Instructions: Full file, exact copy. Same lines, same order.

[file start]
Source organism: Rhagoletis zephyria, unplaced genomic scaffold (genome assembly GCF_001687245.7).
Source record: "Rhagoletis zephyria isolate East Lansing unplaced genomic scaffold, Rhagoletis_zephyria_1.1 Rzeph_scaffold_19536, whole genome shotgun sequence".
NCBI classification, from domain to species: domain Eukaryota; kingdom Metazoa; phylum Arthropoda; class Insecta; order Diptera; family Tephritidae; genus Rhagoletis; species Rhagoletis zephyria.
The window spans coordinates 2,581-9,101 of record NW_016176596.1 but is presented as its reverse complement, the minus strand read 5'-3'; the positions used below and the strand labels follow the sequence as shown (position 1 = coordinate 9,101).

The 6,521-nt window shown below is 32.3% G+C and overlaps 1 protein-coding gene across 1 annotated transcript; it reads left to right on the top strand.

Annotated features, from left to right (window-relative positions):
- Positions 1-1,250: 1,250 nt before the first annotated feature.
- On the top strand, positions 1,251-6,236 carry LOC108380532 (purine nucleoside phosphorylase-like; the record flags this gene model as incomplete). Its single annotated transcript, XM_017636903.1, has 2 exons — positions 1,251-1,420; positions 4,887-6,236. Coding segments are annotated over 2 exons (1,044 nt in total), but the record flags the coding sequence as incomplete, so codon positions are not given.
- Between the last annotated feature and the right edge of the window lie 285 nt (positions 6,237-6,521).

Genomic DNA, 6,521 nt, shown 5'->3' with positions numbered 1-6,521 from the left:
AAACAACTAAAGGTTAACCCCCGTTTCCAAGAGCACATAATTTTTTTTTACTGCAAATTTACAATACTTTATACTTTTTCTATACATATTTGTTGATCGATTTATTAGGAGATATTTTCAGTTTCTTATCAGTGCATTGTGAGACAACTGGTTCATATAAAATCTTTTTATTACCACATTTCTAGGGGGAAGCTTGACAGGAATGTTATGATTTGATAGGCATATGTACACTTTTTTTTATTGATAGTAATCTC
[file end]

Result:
Source organism: Rhagoletis zephyria, unplaced genomic scaffold (genome assembly GCF_001687245.7).
Source record: "Rhagoletis zephyria isolate East Lansing unplaced genomic scaffold, Rhagoletis_zephyria_1.1 Rzeph_scaffold_19536, whole genome shotgun sequence".
NCBI classification, from domain to species: domain Eukaryota; kingdom Metazoa; phylum Arthropoda; class Insecta; order Diptera; family Tephritidae; genus Rhagoletis; species Rhagoletis zephyria.
The window spans coordinates 2,581-9,101 of record NW_016176596.1 but is presented as its reverse complement, the minus strand read 5'-3'; the positions used below and the strand labels follow the sequence as shown (position 1 = coordinate 9,101).

The 6,521-nt window shown below is 32.3% G+C and overlaps 1 protein-coding gene across 1 annotated transcript; it reads left to right on the top strand.

Annotated features, from left to right (window-relative positions):
- Positions 1-1,250: 1,250 nt before the first annotated feature.
- On the top strand, positions 1,251-6,236 carry LOC108380532 (purine nucleoside phosphorylase-like; the record flags this gene model as incomplete). Its single annotated transcript, XM_017636903.1, has 2 exons — positions 1,251-1,420; positions 4,887-6,236. Coding segments are annotated over 2 exons (1,044 nt in total), but the record flags the coding sequence as incomplete, so codon positions are not given.
- Between the last annotated feature and the right edge of the window lie 285 nt (positions 6,237-6,521).

Genomic DNA, 6,521 nt, shown 5'->3' with positions numbered 1-6,521 from the left:
AAACAACTAAAGGTTAACCCCCGTTTCCAAGAGCACATAATTTTTTTTTACTGCAAATTTACAATACTTTATACTTTTTCTATACATATTTGTTGATCGATTTATTAGGAGATATTTTCAGTTTCTTATCAGTGCATTGTGAGACAACTGGTTCATATAAAATCTTTTTATTACCACATTTCTAGGGGGAAGCTTGACAGGAATGTTATGATTTGATAGGCATATGTACACTTTTTTTTATTGATAGTAATCTC